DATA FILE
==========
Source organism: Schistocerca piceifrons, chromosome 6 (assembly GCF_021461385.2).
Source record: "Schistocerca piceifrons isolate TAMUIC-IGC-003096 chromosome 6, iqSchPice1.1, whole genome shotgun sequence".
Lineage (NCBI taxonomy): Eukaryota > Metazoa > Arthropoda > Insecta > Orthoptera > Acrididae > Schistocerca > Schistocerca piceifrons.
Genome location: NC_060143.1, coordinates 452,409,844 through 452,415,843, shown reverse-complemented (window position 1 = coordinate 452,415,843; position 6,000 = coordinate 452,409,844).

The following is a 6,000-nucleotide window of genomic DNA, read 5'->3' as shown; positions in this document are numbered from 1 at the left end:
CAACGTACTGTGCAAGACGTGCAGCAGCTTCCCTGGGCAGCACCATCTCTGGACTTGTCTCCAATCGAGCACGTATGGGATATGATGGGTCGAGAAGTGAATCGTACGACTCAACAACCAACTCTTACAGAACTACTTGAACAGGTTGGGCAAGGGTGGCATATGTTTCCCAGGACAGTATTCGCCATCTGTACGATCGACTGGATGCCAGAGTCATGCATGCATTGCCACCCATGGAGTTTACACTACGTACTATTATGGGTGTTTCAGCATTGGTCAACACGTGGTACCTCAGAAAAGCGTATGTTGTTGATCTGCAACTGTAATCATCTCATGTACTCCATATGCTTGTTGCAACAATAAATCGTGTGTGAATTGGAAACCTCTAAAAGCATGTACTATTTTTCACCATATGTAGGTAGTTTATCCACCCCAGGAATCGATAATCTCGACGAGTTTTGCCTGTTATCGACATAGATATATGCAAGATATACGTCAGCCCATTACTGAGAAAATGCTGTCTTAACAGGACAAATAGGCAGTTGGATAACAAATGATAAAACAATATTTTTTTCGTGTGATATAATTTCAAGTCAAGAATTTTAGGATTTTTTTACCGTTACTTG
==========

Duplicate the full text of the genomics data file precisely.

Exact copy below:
Source organism: Schistocerca piceifrons, chromosome 6 (assembly GCF_021461385.2).
Source record: "Schistocerca piceifrons isolate TAMUIC-IGC-003096 chromosome 6, iqSchPice1.1, whole genome shotgun sequence".
Lineage (NCBI taxonomy): Eukaryota > Metazoa > Arthropoda > Insecta > Orthoptera > Acrididae > Schistocerca > Schistocerca piceifrons.
Genome location: NC_060143.1, coordinates 452,409,844 through 452,415,843, shown reverse-complemented (window position 1 = coordinate 452,415,843; position 6,000 = coordinate 452,409,844).

The following is a 6,000-nucleotide window of genomic DNA, read 5'->3' as shown; positions in this document are numbered from 1 at the left end:
CAACGTACTGTGCAAGACGTGCAGCAGCTTCCCTGGGCAGCACCATCTCTGGACTTGTCTCCAATCGAGCACGTATGGGATATGATGGGTCGAGAAGTGAATCGTACGACTCAACAACCAACTCTTACAGAACTACTTGAACAGGTTGGGCAAGGGTGGCATATGTTTCCCAGGACAGTATTCGCCATCTGTACGATCGACTGGATGCCAGAGTCATGCATGCATTGCCACCCATGGAGTTTACACTACGTACTATTATGGGTGTTTCAGCATTGGTCAACACGTGGTACCTCAGAAAAGCGTATGTTGTTGATCTGCAACTGTAATCATCTCATGTACTCCATATGCTTGTTGCAACAATAAATCGTGTGTGAATTGGAAACCTCTAAAAGCATGTACTATTTTTCACCATATGTAGGTAGTTTATCCACCCCAGGAATCGATAATCTCGACGAGTTTTGCCTGTTATCGACATAGATATATGCAAGATATACGTCAGCCCATTACTGAGAAAATGCTGTCTTAACAGGACAAATAGGCAGTTGGATAACAAATGATAAAACAATATTTTTTTCGTGTGATATAATTTCAAGTCAAGAATTTTAGGATTTTTTTACCGTTACTTG